Practising Law and Governance in the wake of the Banking Royal Commission

By Governance Institute of Australia|17 May 2019

Promoted by Governance Institute of Australia.

ANZ’s Head of Legal, Corporate Advisory and Senior Manager, Governance, and Fellow member of Governance Institute of Australia, Susan Sandaver discusses the impact of the Royal Commission on her career trajectory, moving from law to governance.

Give us a quick introduction about your legal background, and career trajectory? 

I started my career at Freehills which provided a really solid grounding in the law. During my early years, I undertook a secondment to GE Capital, and I knew from the first day that I wanted a career in-house. I was attracted to the broader role, closer interaction with clients and sense of common purpose.

I decided to wait until I was a senior associate before making the move. I took the time to strengthen my legal and commercial skills and undertook an LLM and MBA (Exec), before moving in-house at Woolworths Limited. This was my first real introduction to governance as Woolworths was adopting the first edition of the ASX Corporate Governance Council’s ‘Principles and Recommendations’.

I then joined ANZ, and I am very happy here. An enormous benefit of the role has been its global nature, which has given me the opportunity to work throughout the Asia-Pacific region, learning more about the countries and their people, cultures and legal systems.

Why did you make the shift from law to corporate governance?

Lawyers already have many of the skills that make them well-placed for a career in governance – analytical thinking, problem solving, clear communication, managing stakeholders and, of course, a strong ethical sense of what is right and wrong.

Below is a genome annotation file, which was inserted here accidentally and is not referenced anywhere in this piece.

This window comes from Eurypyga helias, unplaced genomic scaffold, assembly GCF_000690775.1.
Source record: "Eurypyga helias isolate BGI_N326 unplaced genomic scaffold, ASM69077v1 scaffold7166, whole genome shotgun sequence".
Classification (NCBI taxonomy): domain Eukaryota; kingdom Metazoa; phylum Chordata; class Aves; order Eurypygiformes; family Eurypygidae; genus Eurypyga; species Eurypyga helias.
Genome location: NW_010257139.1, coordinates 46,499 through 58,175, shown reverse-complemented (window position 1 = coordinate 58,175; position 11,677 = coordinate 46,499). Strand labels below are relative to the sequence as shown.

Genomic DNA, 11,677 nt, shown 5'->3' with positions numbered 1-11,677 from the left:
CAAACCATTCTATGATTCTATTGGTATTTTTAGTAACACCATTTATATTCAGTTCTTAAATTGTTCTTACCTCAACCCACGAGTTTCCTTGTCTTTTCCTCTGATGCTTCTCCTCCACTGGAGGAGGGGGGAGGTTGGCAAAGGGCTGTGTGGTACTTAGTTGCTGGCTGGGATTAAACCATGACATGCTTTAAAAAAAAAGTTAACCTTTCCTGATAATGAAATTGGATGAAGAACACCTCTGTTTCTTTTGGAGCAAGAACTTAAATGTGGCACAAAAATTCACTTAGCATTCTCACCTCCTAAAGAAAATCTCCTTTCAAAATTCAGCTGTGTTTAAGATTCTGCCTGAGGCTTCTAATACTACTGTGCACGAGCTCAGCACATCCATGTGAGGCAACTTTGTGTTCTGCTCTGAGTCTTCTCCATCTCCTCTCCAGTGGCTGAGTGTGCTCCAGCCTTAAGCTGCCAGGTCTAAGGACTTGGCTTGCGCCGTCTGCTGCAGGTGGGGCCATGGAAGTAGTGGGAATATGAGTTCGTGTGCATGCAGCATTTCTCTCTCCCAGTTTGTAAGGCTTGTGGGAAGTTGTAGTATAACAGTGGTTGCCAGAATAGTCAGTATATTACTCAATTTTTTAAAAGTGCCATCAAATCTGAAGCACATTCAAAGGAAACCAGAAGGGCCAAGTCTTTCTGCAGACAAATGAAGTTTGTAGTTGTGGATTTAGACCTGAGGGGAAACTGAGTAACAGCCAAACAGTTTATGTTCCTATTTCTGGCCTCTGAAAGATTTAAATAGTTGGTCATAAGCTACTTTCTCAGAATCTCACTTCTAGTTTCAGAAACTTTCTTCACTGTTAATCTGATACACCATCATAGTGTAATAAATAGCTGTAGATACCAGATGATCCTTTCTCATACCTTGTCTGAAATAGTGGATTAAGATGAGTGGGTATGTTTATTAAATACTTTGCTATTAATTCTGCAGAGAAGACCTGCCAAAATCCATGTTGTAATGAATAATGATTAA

Governance is generally less prescriptive than the law. I enjoy the process of reviewing available guidance and then working with stakeholders to develop an approach that best suits the organisation. My international experience has been useful in understanding why certain governance practices may work well in other jurisdictions, but be less successful in Australia.

How has the Banking Royal Commission challenged governance professionals?

The Royal Commission has sparked a lot of focus on governance in the financial services industry, and this has resulted in a variety of improvement initiatives across the banks and other industry players. For example, I am currently on secondment working with ANZ’s Talent & Culture and Risk & Compliance teams in a non-legal role focused on strengthening ANZ’s accountability and consequence management framework.

Over my career, I have witnessed the evolution of governance from being largely the domain of the company secretary to a broader recognition that good governance is essential to achieving an organisation’s objectives. It is about meeting the expectations of customers, regulators, investors, the community and other key stakeholders.

Any other recommendations for lawyers looking to transition their careers to focus on governance?

I found that the Governance Institute’s internationally recognised postgraduate qualification provided me with the broad set of skills to speak with greater authority on governance matters.

Making time to study alongside a career is never easy – I studied via a mix of weeknight classes, distance learning and weekend workshops. But the most valuable aspect is the Governance Institute community. I have benefited enormously from networking with fellow students across all industries and backgrounds, many of whom remain in my circle of friends and contacts.

Most importantly, the Governance Institute postgraduate course led directly to my current governance role. 

Find out more about Governance Institute’s leading postgraduate courses in governance and risk management at

Practising Law and Governance in the wake of the Banking Royal Commission
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